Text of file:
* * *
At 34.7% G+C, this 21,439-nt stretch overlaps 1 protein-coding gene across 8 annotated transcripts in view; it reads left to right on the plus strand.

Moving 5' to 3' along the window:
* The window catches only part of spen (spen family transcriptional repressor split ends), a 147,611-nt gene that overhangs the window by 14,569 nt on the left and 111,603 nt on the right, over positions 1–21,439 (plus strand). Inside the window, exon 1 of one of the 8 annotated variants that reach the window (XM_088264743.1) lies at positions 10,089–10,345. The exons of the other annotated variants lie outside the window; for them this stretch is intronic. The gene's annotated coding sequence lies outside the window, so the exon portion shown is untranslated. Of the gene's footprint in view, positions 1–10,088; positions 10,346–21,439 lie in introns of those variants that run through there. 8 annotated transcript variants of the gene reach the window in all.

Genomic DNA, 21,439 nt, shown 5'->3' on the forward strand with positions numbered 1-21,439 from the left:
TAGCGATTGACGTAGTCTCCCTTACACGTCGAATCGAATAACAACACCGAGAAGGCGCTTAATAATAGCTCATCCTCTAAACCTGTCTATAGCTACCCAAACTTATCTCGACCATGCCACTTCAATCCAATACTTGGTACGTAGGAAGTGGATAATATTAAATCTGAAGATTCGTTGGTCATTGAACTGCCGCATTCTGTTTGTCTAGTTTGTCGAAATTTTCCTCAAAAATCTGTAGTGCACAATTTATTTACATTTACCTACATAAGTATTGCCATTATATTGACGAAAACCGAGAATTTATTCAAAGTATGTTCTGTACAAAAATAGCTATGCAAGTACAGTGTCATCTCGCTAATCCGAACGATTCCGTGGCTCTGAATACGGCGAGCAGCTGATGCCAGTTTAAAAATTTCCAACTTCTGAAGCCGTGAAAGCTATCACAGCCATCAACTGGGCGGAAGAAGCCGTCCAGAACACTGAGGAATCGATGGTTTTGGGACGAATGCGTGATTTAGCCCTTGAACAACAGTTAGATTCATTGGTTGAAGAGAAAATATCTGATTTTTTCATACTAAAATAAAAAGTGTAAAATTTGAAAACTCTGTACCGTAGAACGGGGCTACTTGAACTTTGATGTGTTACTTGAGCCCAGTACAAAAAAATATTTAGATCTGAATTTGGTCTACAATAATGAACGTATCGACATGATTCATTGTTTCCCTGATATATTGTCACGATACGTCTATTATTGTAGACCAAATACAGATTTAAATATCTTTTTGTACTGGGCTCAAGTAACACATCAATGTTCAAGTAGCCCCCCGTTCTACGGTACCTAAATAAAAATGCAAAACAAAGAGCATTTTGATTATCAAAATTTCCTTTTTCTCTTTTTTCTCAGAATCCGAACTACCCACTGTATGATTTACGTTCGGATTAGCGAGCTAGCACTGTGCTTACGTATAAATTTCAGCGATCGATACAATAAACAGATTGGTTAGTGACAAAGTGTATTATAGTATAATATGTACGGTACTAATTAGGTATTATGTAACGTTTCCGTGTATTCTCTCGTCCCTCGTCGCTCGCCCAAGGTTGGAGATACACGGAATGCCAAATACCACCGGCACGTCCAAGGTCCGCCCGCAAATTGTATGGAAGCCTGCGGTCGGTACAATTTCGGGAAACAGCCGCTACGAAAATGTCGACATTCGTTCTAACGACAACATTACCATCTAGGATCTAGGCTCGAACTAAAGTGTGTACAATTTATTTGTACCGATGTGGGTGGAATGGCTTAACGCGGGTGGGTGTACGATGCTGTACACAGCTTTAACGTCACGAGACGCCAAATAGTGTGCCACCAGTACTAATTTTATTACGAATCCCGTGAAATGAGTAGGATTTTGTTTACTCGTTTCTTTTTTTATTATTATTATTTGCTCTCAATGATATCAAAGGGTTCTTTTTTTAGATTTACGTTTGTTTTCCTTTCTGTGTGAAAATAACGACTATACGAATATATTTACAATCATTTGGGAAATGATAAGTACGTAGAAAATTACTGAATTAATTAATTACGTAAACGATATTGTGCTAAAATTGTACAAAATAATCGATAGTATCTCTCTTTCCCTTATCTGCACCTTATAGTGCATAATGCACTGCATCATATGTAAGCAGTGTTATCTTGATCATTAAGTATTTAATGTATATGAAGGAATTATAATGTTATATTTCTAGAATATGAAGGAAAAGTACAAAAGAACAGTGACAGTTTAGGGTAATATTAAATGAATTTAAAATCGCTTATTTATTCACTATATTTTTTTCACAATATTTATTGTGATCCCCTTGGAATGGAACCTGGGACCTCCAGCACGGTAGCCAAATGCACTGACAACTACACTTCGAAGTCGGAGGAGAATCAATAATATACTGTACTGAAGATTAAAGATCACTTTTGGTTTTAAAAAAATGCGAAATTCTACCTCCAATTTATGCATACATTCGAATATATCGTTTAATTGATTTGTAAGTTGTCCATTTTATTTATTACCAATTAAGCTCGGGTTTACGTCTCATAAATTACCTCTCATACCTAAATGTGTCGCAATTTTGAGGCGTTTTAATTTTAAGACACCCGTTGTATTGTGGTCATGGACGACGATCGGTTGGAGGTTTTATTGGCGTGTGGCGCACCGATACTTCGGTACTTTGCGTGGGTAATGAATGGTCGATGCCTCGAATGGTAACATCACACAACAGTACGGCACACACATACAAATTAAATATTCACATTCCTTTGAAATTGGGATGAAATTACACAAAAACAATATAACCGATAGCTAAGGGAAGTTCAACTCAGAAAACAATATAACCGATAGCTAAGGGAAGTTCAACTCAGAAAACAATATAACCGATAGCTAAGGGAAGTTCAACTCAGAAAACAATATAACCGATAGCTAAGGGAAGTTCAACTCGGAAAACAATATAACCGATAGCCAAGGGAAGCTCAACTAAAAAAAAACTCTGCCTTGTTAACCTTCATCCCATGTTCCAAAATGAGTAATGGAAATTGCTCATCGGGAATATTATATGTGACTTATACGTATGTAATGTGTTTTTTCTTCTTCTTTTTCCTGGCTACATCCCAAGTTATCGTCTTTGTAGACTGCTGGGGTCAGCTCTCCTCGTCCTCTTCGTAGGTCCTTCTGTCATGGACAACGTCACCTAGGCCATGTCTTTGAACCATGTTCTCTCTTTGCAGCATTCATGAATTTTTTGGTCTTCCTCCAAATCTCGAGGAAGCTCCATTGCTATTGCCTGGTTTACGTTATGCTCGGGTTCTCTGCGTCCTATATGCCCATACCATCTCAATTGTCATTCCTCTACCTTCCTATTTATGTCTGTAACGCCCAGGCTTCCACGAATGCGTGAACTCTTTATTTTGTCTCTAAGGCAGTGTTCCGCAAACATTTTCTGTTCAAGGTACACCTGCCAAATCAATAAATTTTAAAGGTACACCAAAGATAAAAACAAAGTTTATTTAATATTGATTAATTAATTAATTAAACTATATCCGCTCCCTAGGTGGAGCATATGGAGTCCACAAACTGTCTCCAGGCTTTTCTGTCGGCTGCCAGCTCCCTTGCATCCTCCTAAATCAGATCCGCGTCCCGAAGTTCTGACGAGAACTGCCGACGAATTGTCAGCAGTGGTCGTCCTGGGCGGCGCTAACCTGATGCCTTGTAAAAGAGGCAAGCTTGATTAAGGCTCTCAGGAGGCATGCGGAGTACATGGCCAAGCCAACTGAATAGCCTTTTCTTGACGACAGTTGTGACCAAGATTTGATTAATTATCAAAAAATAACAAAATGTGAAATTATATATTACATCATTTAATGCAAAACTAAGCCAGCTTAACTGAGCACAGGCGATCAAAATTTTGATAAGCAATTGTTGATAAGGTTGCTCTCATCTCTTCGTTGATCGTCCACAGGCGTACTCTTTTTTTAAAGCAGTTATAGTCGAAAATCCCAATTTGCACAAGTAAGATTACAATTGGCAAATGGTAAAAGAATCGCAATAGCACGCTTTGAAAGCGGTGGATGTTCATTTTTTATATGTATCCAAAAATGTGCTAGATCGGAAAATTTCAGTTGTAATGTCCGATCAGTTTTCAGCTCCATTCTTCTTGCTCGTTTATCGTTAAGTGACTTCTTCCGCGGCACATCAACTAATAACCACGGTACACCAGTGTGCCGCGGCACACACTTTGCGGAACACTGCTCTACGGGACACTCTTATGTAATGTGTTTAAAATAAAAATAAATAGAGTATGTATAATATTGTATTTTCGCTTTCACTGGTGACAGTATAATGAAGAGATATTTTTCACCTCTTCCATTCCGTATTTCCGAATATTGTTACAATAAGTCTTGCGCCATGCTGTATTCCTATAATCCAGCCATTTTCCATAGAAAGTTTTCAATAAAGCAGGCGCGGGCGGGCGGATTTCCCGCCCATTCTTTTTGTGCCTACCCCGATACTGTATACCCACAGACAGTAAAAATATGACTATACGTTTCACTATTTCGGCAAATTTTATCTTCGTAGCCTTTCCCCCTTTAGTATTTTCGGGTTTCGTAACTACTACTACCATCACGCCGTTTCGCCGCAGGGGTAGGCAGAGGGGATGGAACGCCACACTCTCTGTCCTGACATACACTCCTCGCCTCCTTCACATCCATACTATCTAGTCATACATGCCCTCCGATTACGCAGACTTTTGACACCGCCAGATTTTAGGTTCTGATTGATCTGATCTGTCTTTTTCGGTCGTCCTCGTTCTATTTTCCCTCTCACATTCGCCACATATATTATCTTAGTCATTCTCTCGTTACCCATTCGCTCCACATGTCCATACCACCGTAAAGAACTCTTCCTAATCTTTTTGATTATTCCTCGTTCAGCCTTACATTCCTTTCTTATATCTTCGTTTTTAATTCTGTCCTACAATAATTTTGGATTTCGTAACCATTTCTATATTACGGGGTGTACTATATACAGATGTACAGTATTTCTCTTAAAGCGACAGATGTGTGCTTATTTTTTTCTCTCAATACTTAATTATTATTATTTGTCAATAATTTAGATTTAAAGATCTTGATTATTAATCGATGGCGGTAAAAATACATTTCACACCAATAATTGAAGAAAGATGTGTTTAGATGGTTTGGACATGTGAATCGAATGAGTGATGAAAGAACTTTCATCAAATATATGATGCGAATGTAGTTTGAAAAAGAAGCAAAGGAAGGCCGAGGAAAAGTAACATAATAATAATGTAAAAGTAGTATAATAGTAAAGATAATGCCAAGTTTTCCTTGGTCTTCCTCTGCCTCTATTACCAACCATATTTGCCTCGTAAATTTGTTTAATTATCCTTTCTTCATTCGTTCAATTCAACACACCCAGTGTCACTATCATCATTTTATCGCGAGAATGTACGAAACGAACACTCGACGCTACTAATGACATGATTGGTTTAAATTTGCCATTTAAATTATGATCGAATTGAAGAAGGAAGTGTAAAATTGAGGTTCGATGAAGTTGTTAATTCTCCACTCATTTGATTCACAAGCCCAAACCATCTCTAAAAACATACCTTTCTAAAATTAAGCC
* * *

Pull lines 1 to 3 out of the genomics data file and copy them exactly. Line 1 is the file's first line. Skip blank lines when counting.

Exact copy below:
At 34.7% G+C, this 21,439-nt stretch overlaps 1 protein-coding gene across 8 annotated transcripts in view; it reads left to right on the plus strand.

Moving 5' to 3' along the window:
* The window catches only part of spen (spen family transcriptional repressor split ends), a 147,611-nt gene that overhangs the window by 14,569 nt on the left and 111,603 nt on the right, over positions 1–21,439 (plus strand). Inside the window, exon 1 of one of the 8 annotated variants that reach the window (XM_088264743.1) lies at positions 10,089–10,345. The exons of the other annotated variants lie outside the window; for them this stretch is intronic. The gene's annotated coding sequence lies outside the window, so the exon portion shown is untranslated. Of the gene's footprint in view, positions 1–10,088; positions 10,346–21,439 lie in introns of those variants that run through there. 8 annotated transcript variants of the gene reach the window in all.